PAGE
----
Benny Jewett IV

Driver sentenced in crash of 2 fleeing cars that killed best friend

Benny Jewett IV turned to Tyler Cross’ family and said he was sorry for the collision of two cars fleeing police that caused his best friend’s death on May 7, 2016.

“I would like to apologize to the (Cross) family for my actions,” Jewett said Tuesday in Montgomery County Common Pleas Court. “I also want to say that Tyler was a big brother, a best friend, role model, idol. We did a lot of things together.”

Cross was 22.

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Jewett, 23, was sentenced Tuesday to eight years in prison for two separate cases, both involving him fleeing in a vehicle from police. Jewett also was ordered to pay $3,960 in restitution for Cross’ funeral expenses and had his driver’s license suspended for 20 years. Jewett earned 336 days of jail-time credit. He was not ordered to pay court costs.

Jewett was sentenced to five years for the May 2016 aggravated vehicular homicide and three more years for failure to comply with the order of a police officer for a January 2017 chase in which he used multiple vehicles and drove 40 mph in reverse down a residential street.

“(Cross’) family approved of the plea deal as did the police department,” Montgomery County assistant prosecutor Dan Brandt said. “It was a difficult case … the defendant was friends with the deceased victim. They were riding in the same vehicle at the time of the crash.”

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Jewett had pleaded guilty to three counts — vehicular homicide, vehicular assault and failure to comply with the order or signal of a police officer — in exchange for three counts being dismissed. The agreed-upon sentencing range was from five to eight years.

Jewett failed to stop at a stop sign at the intersection of Jerome and Ruth avenues in Dayton.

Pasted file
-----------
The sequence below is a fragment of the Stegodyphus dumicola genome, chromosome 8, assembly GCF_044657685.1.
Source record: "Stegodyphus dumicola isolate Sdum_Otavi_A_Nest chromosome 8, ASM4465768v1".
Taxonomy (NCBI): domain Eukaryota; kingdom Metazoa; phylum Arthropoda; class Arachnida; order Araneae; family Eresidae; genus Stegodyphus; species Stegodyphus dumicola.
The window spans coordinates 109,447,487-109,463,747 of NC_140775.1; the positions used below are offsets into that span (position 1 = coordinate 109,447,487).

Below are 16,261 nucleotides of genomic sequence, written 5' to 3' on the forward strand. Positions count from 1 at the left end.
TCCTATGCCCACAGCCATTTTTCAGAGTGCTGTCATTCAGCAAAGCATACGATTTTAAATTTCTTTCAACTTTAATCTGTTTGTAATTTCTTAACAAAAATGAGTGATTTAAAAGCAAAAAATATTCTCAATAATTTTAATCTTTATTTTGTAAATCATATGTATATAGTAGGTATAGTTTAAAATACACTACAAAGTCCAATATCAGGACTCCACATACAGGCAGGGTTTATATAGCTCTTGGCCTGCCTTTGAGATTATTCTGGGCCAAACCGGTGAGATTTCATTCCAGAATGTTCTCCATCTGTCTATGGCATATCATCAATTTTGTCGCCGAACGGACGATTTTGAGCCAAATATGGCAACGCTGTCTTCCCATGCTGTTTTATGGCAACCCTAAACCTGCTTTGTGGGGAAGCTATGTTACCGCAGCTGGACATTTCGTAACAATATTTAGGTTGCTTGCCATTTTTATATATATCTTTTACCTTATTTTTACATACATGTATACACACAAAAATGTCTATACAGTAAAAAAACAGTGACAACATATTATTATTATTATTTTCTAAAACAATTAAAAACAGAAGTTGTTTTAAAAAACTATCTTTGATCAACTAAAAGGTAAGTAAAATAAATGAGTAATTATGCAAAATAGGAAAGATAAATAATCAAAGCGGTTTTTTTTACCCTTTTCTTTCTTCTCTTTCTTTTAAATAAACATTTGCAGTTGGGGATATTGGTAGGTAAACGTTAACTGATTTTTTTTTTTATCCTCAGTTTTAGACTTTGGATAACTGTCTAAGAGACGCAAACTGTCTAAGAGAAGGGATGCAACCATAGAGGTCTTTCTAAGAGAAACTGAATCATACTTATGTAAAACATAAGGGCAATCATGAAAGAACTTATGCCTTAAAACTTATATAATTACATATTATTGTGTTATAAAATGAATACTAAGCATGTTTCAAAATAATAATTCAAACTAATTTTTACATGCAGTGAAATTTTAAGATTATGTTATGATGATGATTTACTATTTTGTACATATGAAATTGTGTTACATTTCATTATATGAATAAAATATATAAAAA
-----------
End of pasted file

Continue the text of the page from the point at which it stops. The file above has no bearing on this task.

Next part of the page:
The other vehicle was driven by Steven Swain, who was driving a stolen rental car and traveling more than 70 miles per hour, according to Ben Swift, Jewett’s defense attorney. Swain has served about a year of a two-year sentence for gun and drug charges.

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Brandt said the message for the community is to not flee traffic stops. Brandt said there was a patrol in the area investigating drug sales. Drugs were found in both vehicles. The drivers did not know each other.

“These two individuals that were involved in the crash were fleeing from the police, separate police cruisers in separate directions and they just happened to collide at an intersection,” Brandt said. “So it’s very unusual circumstances.”

Swift advocated for the lower end of the sentencing range due to the loss of his friend, that Jewett was hospitalized with injuries and the speed of the other vehicle. Brandt argued for eight years in part based on a second, high-risk episode of fleeing from police.

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Blaine urged Jewett to follow through with all services and programs offered during incarceration so he could contribute and be a part of his two young children’s lives when he is release.

Jewett said his relationship with Cross was genuine and that he didn’t mean for anything bad to happen.

“He apologized to Mr. Cross’ family today, expressing his remorse,” Swift said of his client. “I know when he comes through this time, he’ll emerge as a better person.”